Mr. Goff and his colleagues published a striking set of studies the year Tamir was killed. They found that when a group of mainly white college students were shown photographs of white, black and Latino boys, they overestimated the ages of black boys ages 10 to 17 by an average of 4.5 years. In other words, they perceived 13-year-old boys as adult men — and viewed black children as more culpable for crimes."


                  https://www.nytimes.com/2018/06/17/o...acks-apes.html
                  "We're playing in a building." -- Kawhi Leonard

                  Comment


                  • DanH wrote: View Post

                    Nah, this is all the same as it always has been. The cops always said he didn't display credentials, while the bystanders said (and video footage clearly showed) he had his credentials in his hand.
                    Sorry but in court that's the same thing and is actually corroboration evidence. Credentials in your hand means you weren't displaying them. Idiot cop will say they're supposed to be readily viewable using the supplied lanyard around your neck. And he's unfortunately right. It doesn't excuse what happened subsequently but imo, the idiot cop will win the first point debated. That's why it's reported that several bystanders intervened and Ujiri got onto the court without displaying any credentials."

                    Then you're stuck with fans saying "he should have known who Masai was"

                    If you've ever been to a political event or trade show where you have to wear your credentials, they stop you EVERY time if you're just carrying them. That's their job.

                    Comment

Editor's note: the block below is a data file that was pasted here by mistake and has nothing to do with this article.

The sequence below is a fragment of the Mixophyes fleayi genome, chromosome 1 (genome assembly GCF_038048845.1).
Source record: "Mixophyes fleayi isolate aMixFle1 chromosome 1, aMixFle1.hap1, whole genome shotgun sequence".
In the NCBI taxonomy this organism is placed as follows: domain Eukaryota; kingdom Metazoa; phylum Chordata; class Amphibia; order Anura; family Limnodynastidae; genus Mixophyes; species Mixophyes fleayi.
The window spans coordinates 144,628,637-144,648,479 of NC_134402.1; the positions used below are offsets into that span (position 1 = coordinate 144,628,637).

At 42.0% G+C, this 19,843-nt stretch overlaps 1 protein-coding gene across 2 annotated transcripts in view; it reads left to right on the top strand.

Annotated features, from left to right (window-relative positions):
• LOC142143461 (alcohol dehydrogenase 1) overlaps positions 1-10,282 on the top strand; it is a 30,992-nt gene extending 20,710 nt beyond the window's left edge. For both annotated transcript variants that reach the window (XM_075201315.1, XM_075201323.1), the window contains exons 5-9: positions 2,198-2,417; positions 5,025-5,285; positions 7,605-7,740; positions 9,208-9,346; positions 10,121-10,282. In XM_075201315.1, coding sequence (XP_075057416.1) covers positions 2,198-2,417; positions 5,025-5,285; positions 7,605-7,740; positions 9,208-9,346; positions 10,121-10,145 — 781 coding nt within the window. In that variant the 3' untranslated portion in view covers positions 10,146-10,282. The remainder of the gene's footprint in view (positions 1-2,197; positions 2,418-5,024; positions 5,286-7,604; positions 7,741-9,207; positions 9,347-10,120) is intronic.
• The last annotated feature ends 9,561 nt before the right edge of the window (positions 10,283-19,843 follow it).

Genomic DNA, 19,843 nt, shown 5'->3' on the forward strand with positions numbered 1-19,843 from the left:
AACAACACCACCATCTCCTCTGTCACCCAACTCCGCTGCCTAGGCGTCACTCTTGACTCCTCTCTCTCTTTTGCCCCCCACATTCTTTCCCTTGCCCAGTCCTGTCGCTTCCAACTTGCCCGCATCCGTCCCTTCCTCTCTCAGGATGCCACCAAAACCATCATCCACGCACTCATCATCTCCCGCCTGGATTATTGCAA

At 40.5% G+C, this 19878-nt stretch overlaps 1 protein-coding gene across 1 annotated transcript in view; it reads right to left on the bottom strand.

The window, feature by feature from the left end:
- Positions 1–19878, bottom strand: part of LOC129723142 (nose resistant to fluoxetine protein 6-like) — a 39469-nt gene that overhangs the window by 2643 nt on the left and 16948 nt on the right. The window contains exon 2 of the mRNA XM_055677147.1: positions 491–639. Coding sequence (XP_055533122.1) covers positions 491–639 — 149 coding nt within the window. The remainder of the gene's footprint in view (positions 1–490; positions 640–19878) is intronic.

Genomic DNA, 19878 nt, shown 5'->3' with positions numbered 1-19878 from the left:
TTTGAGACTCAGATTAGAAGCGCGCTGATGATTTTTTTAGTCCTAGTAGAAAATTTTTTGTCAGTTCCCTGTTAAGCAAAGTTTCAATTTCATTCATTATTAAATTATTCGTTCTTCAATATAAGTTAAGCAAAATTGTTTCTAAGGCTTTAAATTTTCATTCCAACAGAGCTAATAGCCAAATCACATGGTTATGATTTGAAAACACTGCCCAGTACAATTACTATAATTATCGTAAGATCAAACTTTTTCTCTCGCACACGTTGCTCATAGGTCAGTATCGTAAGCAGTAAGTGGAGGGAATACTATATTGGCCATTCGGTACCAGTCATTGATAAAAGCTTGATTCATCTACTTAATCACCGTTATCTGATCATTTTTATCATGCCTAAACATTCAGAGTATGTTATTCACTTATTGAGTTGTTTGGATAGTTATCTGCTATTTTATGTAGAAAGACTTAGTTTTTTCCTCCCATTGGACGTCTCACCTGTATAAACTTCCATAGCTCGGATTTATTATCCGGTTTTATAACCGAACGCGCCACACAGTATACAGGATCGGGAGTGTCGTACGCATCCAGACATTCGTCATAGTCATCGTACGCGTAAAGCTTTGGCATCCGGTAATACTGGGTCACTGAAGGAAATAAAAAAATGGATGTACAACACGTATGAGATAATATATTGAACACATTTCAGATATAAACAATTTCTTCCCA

• S.R. wrote: View Post

                      The "violent black man" is more than just a racist trope in America, white people actually disproportionately and unnecessarily fear black people - even black kids - a fact we know from disproportionate police violence vs blacks and also from plenty of psychological research re: white reactions to blacks in controlled studies. That this asshat of a cop is actually using a racist stereotype as legal grounds to sue Masai Ujiri is insane. The first judge to look at this should light it on fire and drop it in a trash can.

                      "This process of dehumanization often leads Americans to view African-American men as larger and more fearsome than they are. This pattern of misperception is troubling. Police officers are often exonerated for killing civilians on the premise that they fired their weapons out of fear for their lives. This issue famously came up in the 2014 killing of Dontre Hamilton, an unarmed black man in Milwaukee who was shot 14 times by Officer Christopher Manney. Officer Manney later portrayed Mr. Hamilton as hulking and muscular, saying he feared being “overpowered.” An autopsy showed that Mr. Hamilton was actually of modest build — 5 feet, 7 inches tall and 169 pounds.

                      The tragedy of 12-year-old Tamir Rice, who was killed by a Cleveland police officer in 2014 while playing with a toy gun, fits this pattern. An officer at the scene described him as being 20 years old. Black children are often seen as significantly older and more menacing than they actually are. And, research suggests, the automatic presumption of threat provoked by a black face applies even the when the face belongs to a 5-year-old child.

                      Mr. Goff and his colleagues published a striking set of studies the year Tamir was killed. They found that when a group of mainly white college students were shown photographs of white, black and Latino boys, they overestimated the ages of black boys ages 10 to 17 by an average of 4.5 years. In other words, they perceived 13-year-old boys as adult men — and viewed black children as more culpable for crimes."


                      https://www.nytimes.com/2018/06/17/o...acks-apes.html
                      Understand what violent predisposition means in this case. These words are very carefully chosen.
                      The have something goofy Masai did in college or in a bar or a locker room that allows them to say "predisposition"
                      If it ever goes to court, it will come out, it will be something minor (to us) but you'll understand.

                      The cop may be racist but the language in the suit was written by a team of lawyers and words were carefully chosen. jmo
                      Do you really believe a lawyer would suggest that "he's black so obviously has a natural tendency towards violence"???

                      Comment


                      • G__Deane wrote: View Post